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“A resident observing the surgery takes a call on his cell phone. The scrub nurse flips through images of wedding dresses on her smartphone. The operating surgeon’s assistant steps in to ask a question about another patient. The anesthesiologist taps his foot in time to the beat of the music in his earbud. It’s just another day in the OR (operating room).” (From a doctors’ discussion on how distractions in the operating room threaten patient safety, article appearing in the journal of the American Academy of Orthopaedic Surgeons.)
A commentary by Peter J. Papadakos, MD, anesthesiologist and director of critical care at the University of Rochester Medical Center in upstate New York, first published in Anesthesiology News, focused on his concerns that the non-medical use of wireless devices, such as smartphones and tablet computers, would be distracting. He also related his anecdotal experience of seeing OR staff surfing the Internet during a surgery. The New York Times later picked up and expanded upon this issue.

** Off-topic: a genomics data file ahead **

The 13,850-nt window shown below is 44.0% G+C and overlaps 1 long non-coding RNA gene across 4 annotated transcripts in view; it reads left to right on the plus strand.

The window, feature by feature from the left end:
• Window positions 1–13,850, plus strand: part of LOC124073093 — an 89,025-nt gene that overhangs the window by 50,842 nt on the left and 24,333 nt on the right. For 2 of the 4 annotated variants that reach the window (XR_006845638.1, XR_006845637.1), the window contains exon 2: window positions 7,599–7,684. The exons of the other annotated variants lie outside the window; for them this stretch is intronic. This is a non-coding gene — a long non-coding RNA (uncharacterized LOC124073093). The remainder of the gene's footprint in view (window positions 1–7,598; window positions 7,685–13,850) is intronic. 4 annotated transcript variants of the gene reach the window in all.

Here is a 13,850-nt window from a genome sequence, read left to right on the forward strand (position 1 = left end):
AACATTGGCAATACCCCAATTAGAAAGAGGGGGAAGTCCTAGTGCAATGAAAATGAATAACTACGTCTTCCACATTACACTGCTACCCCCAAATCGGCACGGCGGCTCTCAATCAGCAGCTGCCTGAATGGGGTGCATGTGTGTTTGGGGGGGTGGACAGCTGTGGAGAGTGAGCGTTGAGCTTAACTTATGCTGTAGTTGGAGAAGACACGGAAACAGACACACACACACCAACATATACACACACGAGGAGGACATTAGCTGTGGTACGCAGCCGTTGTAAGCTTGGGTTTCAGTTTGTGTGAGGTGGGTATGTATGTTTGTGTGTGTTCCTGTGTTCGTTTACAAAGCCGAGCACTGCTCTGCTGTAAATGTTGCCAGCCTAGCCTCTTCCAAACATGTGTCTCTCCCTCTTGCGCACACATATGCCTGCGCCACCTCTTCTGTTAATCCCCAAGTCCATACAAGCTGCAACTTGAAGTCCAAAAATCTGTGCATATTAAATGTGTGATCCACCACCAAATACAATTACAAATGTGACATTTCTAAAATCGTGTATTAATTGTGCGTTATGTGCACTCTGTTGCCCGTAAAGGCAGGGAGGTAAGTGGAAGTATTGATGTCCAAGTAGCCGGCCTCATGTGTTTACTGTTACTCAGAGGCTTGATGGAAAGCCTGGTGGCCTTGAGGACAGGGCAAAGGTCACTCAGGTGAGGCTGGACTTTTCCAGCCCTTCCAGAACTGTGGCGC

Hospitals and doctors’ offices, hoping to curb medical error, have invested heavily to put computers, smartphones and other devices into the hands of medical staff for instant access to patient data, drug information... , however the wealth of data on the screen — the “iPatient” — sometimes gets all the attention.
“You walk around the hospital, and what you see is not funny,” said Dr. Peter J. Papadakos, who added that he had seen nurses, doctors and other staff members glued to their phones, computers and iPads. “You justify carrying devices around the hospital to do medical records,” he said. “But you can surf the Internet or do Facebook, and sometimes, for whatever reason, Facebook is more tempting...
“My gut feeling is lives are in danger.”